Opinion: We Must Win the Battle Against Climate Change

Truly, it is unbelievably unfortunate to conclude that safeguarding the environment has become a partisan issue on Capitol Hill - that in the year 2017, climate change and sustainability are considered "progressive" issues, instead of domestic-policy mainstays in the United States. One would think that preserving the environment around us for not only our generation, but future generations to come, would be a top priority. 

Industrial development in many respects has been a process defined by its slower pace. Even here at home and across the pond in Europe, the Industrial Revolution kickstarted the widespread use of fossil fuels for manufacturing. As automation reduced the cost of automobiles, vehicle ownership became affordable, and thus commonplace.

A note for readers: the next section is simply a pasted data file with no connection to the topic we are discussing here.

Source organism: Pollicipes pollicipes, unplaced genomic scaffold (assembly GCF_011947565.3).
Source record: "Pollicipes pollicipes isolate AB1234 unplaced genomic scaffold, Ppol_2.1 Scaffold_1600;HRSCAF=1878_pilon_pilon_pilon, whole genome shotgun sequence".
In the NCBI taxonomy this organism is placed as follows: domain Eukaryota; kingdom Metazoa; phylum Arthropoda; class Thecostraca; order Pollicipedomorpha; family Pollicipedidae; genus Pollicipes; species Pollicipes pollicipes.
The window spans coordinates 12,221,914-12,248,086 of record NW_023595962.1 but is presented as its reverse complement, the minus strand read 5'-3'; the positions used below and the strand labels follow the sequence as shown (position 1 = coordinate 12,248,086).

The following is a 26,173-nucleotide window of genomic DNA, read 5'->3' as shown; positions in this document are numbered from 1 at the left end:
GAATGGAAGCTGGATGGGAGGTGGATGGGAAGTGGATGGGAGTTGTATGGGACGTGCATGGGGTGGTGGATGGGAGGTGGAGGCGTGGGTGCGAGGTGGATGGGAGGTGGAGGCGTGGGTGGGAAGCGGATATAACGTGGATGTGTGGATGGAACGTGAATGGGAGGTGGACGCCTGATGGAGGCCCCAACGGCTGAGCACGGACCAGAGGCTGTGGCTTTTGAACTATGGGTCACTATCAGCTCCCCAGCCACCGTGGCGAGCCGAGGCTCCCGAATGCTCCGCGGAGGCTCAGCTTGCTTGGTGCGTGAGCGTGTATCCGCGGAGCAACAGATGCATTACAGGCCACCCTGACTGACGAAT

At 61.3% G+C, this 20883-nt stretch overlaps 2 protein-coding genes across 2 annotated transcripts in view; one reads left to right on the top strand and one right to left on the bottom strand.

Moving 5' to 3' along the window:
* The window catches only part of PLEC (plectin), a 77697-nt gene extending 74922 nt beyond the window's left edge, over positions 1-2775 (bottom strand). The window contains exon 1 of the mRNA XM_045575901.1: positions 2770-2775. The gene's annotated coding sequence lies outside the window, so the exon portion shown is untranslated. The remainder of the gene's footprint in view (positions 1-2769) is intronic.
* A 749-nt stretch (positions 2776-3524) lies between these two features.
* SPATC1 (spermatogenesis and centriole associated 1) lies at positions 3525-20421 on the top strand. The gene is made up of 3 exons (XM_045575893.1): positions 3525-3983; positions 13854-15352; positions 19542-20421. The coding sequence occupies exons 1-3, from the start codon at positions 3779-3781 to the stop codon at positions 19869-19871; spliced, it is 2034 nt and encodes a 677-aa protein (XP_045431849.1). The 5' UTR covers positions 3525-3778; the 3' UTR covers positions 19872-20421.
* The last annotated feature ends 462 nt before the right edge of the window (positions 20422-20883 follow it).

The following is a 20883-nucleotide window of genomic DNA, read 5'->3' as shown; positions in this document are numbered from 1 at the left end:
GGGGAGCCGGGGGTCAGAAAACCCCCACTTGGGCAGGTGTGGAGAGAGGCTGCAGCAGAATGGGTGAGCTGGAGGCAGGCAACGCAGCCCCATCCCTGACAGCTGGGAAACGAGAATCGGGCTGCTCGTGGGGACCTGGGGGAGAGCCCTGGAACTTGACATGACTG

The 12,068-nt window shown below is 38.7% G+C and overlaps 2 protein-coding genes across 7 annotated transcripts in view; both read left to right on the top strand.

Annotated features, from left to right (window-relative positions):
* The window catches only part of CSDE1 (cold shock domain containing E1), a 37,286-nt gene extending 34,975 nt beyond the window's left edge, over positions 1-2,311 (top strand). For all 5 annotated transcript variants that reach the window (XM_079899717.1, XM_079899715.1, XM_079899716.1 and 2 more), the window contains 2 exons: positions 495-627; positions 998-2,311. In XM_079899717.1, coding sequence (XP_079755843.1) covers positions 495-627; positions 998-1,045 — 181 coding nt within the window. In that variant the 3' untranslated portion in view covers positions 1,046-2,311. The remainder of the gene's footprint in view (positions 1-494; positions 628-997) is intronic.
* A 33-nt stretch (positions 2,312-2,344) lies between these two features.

Of course, as more people poured into cities to seek new industrial employment, others were crowded out (often times financially) and forced to the countryside. Rural areas evolved into modern-day suburbs, and lengthy commutes made car ownership a necessity. From there, human contributions to carbon emissions and overall climate change have been magnified into the present day. 

Here's something else to consider: even though we have entered an age of post-industrial growth in America, many other nations internationally are in the process of developing. In many places, it is accurate to expect that industry will become a socioeconomic building block, and serve as a stepping stone to national progress. Just as it was done here and abroad, nations in the third world or on the cusp of industrialization will make the leap as time passes. As a result, currently agrarian nations will become the next emissions contributors moving forward - as they progress. However, there is hope to curtail this trend, should governments see the value in investing in cleaner, renewable energy.